ULI Special Report: A Call for a New National Housing Policy
- Apr 22, 2016
Philadelphia—”I’ve been in the housing business over 45 years and I’ve never seen a housing crisis in this country as bad as that that exists today,” said J. Ron Terwilliger, chairman of Terwilliger – Pappas Multifamily Properties and the ULI Terwilliger Center for Housing, at the 2016 Urban Land Institute Spring Meeting. He was the moderator for the panel “A New National Housing Policy,” during which notable politicians and real estate leaders discussed one of the conference’s hot topics of conversation: the affordable housing crisis.
Terwilliger noted the affordable housing problem is evident through the stats: the United States is losing 125,000 affordable rental units every year and one in six Americans families spend more than half their income on housing.
He added that existing federal housing policy tends to favor homeowners over renters. While housing subsidies like the Low-Income Housing Tax Credit help fund affordable housing projects and Section 8 vouchers help families pay rent, three-fourths of the $200 billion we spend each year goes to homeownership, even though homeowners make twice as much as renters, he said.
With the number of low-income families struggling to find affordable housing only growing, several panelists expressed the need for a new national housing policy that promotes homeownership and makes rental housing more affordable.
“We need a new federal housing policy—it’s old and outdated,” said Scott Brown, former U.S. senator of Massachusetts. “We need to make sure we utilize federal dollars well … I understand how important it is to have a safe, affordable home to keep the family unit together.”
Former Maryland Governor Martin O’Malley agreed that “we have a tremendous opportunity to do things that work” in regards to housing policy, which includes confronting “the big challenge of a shrinking middle class. In order to grow our middle class, we need to make our country stronger, and that requires rungs on the ladder for economic success … and one of those rungs is affordable, decent housing.”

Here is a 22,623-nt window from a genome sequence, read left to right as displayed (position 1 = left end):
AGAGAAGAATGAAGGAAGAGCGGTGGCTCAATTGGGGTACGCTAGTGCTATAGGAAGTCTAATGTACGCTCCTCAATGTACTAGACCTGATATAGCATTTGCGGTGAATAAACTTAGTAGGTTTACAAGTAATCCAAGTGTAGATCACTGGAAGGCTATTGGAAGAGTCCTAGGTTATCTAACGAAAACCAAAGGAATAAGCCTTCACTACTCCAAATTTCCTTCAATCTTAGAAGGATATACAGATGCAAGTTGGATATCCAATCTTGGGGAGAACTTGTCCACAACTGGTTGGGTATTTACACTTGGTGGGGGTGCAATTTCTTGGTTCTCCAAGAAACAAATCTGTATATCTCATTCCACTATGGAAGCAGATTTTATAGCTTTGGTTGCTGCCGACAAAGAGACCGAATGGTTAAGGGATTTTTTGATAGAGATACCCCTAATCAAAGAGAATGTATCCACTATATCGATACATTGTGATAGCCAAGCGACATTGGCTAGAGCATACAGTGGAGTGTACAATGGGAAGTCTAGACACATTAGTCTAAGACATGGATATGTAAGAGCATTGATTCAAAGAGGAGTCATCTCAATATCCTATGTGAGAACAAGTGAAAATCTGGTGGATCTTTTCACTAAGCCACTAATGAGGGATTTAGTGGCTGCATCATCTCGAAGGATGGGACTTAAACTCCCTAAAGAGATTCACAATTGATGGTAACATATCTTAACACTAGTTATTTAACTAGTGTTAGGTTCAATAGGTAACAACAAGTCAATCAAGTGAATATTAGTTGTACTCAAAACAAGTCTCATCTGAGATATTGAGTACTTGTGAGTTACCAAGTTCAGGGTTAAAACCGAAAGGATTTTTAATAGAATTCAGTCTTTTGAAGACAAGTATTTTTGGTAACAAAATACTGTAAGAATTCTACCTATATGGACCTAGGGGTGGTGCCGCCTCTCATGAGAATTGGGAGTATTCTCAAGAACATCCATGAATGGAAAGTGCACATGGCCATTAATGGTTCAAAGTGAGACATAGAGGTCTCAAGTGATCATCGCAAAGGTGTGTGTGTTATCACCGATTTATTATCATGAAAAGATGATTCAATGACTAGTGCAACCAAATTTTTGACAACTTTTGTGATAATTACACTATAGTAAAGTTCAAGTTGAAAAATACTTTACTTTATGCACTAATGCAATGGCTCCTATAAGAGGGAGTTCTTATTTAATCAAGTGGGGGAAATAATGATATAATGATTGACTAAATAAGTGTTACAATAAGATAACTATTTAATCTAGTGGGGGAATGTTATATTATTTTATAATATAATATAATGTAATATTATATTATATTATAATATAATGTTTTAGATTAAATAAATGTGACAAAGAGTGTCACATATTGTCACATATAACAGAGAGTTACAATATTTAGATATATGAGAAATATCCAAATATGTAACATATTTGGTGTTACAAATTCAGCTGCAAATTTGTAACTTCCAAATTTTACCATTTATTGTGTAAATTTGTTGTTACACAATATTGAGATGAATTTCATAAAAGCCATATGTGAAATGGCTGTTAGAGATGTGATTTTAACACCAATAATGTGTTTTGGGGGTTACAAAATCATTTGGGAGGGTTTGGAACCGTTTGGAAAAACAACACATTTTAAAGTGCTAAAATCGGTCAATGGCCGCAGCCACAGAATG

One step toward a new national housing policy is starting at the city level, said Renee Glover, founder of national consulting firm The Catalyst Group LLC. “I think about housing policy occurring at the federal, state and local levels … as cities compete for companies to establish their presence there, the employers are looking for safety, security and great affordable housing.” She added that while there’s the misconception that affordable housing is a “handout” it’s actually a resource for cities to remain competitive and healthy.
“The reason mayors and city officials are so important is they’re on the ground, and if America’s going to keep its competitive edge, we need great cities that offer the types of [housing] opportunities that are needed.”
Daryl Carter, chairman & CEO of Avanath Capital Management, echoed Glover’s feeling that high-quality affordable housing is needed to create healthy communities. “Our strategy is to reclaim some of [the 125,000 lost affordable housing units] and renew them.” He added that his company’s most successful rental communities are in areas with a variety of housing types or incomes.
Mixed-income communities can also solve some of the political issues surrounding affordability, he said. “We’ve gotten into this mode of concentrating affordable [housing] residents but in reality, what will lift everyone up is to have much more diverse communities, especially income wise, and those communities have more political leverage,” Carter said.
In addition to creating mixed-income communities, encouraging public/private partnerships is another way to encourage housing policy reforms. “We need to work together to maximize dollars, create opportunities and reclaim old projects or start new projects that are mixed-use or mixed-income that will start a new trend of affordable housing,” Brown said. However, he thinks these changes will likely only occur after the election is over.
Glove agreed that public/private partnerships are crucial to new housing policy. “Cities are back, the phenomenon of urbanization is real. I want to challenge the community that’s focused on community building and housing to look at ways we can have effective public/private partnerships where we’re actually developing economically integrated communities,” Glover said. “Often our policies lag 20, 30, 40 years .. we know what to do and with cities coming back, we need to figure out how can we work together to create these exciting communities.”